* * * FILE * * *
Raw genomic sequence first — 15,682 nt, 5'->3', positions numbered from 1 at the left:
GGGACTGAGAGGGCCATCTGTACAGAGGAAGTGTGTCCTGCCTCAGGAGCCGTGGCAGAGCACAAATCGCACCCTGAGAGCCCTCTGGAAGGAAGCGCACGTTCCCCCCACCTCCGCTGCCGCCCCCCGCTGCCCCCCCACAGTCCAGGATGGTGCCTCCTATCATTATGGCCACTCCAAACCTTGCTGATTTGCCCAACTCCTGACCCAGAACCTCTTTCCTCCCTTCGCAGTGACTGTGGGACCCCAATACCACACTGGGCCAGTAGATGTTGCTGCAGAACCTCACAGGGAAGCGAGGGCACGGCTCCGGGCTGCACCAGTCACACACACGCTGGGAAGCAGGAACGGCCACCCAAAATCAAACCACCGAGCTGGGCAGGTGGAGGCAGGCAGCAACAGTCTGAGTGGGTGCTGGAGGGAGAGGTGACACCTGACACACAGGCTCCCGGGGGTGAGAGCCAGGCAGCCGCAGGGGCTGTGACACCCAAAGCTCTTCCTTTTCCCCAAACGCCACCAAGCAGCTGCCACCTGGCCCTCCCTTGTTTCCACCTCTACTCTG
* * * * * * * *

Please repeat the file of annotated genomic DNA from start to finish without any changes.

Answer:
Raw genomic sequence first — 15,682 nt, 5'->3', positions numbered from 1 at the left:
GGGACTGAGAGGGCCATCTGTACAGAGGAAGTGTGTCCTGCCTCAGGAGCCGTGGCAGAGCACAAATCGCACCCTGAGAGCCCTCTGGAAGGAAGCGCACGTTCCCCCCACCTCCGCTGCCGCCCCCCGCTGCCCCCCCACAGTCCAGGATGGTGCCTCCTATCATTATGGCCACTCCAAACCTTGCTGATTTGCCCAACTCCTGACCCAGAACCTCTTTCCTCCCTTCGCAGTGACTGTGGGACCCCAATACCACACTGGGCCAGTAGATGTTGCTGCAGAACCTCACAGGGAAGCGAGGGCACGGCTCCGGGCTGCACCAGTCACACACACGCTGGGAAGCAGGAACGGCCACCCAAAATCAAACCACCGAGCTGGGCAGGTGGAGGCAGGCAGCAACAGTCTGAGTGGGTGCTGGAGGGAGAGGTGACACCTGACACACAGGCTCCCGGGGGTGAGAGCCAGGCAGCCGCAGGGGCTGTGACACCCAAAGCTCTTCCTTTTCCCCAAACGCCACCAAGCAGCTGCCACCTGGCCCTCCCTTGTTTCCACCTCTACTCTG